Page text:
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The magic trick (particularly when dealing with Kinect point clouds) is to have serious hardware-accelerated 3D graphics. If you're doing 3D rendering in software, it will be agonizingly slow, no matter what.

Put a different way: a single Kinect pointcloud message is on the order of 10MB. Multiply that by 30fps, and you're putting serious, serious load on your system, even before you have to visualize it.

The PCL OpenNI wrappers and visualization tools might get you better results (although that's outside of ROS proper), but the sheer datarate problem isn't going away.

The magic trick (particularly when dealing with Kinect point clouds) is to have serious hardware-accelerated 3D graphics. If you're doing 3D rendering in software, it will be agonizingly slow, no matter what.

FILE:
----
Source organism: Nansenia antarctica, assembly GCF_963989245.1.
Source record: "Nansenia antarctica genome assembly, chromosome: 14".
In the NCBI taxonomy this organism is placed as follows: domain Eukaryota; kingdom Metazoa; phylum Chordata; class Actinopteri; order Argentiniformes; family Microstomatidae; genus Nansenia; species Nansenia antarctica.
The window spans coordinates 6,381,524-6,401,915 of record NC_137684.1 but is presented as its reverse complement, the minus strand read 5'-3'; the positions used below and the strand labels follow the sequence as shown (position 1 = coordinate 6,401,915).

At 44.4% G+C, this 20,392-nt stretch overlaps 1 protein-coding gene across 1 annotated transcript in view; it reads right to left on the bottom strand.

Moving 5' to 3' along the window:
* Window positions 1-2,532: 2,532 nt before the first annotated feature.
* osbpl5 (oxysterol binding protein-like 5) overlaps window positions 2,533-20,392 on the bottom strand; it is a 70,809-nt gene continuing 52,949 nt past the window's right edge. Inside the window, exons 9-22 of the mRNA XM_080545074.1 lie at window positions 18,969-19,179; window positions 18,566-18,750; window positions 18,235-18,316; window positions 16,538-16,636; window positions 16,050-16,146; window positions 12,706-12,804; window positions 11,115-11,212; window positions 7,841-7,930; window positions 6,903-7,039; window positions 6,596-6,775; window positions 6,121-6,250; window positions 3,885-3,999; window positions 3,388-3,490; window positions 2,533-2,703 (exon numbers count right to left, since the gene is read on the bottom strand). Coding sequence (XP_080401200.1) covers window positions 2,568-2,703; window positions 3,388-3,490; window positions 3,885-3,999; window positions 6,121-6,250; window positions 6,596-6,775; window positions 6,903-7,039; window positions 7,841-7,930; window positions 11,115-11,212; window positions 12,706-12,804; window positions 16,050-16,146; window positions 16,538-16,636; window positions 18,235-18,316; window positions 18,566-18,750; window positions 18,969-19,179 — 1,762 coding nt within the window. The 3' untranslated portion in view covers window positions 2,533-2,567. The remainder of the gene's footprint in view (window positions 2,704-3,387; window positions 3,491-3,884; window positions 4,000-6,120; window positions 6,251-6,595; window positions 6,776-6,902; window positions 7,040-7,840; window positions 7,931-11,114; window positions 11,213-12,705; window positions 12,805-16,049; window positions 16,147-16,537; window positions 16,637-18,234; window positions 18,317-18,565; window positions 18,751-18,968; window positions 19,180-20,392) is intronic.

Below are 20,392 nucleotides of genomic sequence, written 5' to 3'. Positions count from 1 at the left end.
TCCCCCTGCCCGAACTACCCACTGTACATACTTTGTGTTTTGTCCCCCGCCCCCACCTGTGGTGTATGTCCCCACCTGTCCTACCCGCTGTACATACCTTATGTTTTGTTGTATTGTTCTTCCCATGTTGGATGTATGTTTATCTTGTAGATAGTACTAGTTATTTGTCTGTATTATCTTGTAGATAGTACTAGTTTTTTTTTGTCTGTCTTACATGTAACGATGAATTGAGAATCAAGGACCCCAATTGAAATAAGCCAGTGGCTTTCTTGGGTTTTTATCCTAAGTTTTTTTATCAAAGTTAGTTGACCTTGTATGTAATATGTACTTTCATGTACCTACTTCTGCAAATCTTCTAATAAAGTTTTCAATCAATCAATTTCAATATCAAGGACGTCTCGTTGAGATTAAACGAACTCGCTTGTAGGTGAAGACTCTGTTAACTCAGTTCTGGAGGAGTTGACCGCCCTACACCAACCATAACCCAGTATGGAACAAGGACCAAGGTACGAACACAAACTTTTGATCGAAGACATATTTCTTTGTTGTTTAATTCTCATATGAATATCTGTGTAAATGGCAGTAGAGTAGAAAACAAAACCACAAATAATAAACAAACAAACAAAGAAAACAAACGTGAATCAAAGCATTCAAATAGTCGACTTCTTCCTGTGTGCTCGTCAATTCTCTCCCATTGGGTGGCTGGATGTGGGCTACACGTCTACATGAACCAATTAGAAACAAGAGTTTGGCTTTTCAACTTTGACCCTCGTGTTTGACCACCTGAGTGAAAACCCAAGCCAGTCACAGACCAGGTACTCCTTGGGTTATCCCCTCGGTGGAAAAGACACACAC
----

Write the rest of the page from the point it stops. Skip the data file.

Put a different way: a single Kinect pointcloud message is on the order of 10MB. Multiply that by 30fps, and you're putting serious, serious load on your system, even before you have to visualize it.

The PCL OpenNI wrappers and visualization tools might get you better results (although that's outside of ROS proper), but the sheer datarate problem isn't going away.

If you're willing to handle the clouds at a lower framerate (not that this will solve your visualization problem), take a look at Topic Tools, particularly the throttle node.

The magic trick (particularly when dealing with Kinect point clouds) is to have serious hardware-accelerated 3D graphics. If you're doing 3D rendering in software, it will be agonizingly slow, no matter what.

Put a different way: a single Kinect pointcloud message is on the order of 10MB. Multiply that by 30fps, and you're putting serious, serious load on your system, even before you have to visualize it.

The PCL OpenNI wrappers and visualization tools might get you better results (although that's outside of ROS proper), but the sheer datarate problem isn't going away.

If you're willing to handle the clouds at a lower framerate (not that this will solve your visualization problem), take a look at Topic Tools, particularly the throttle node.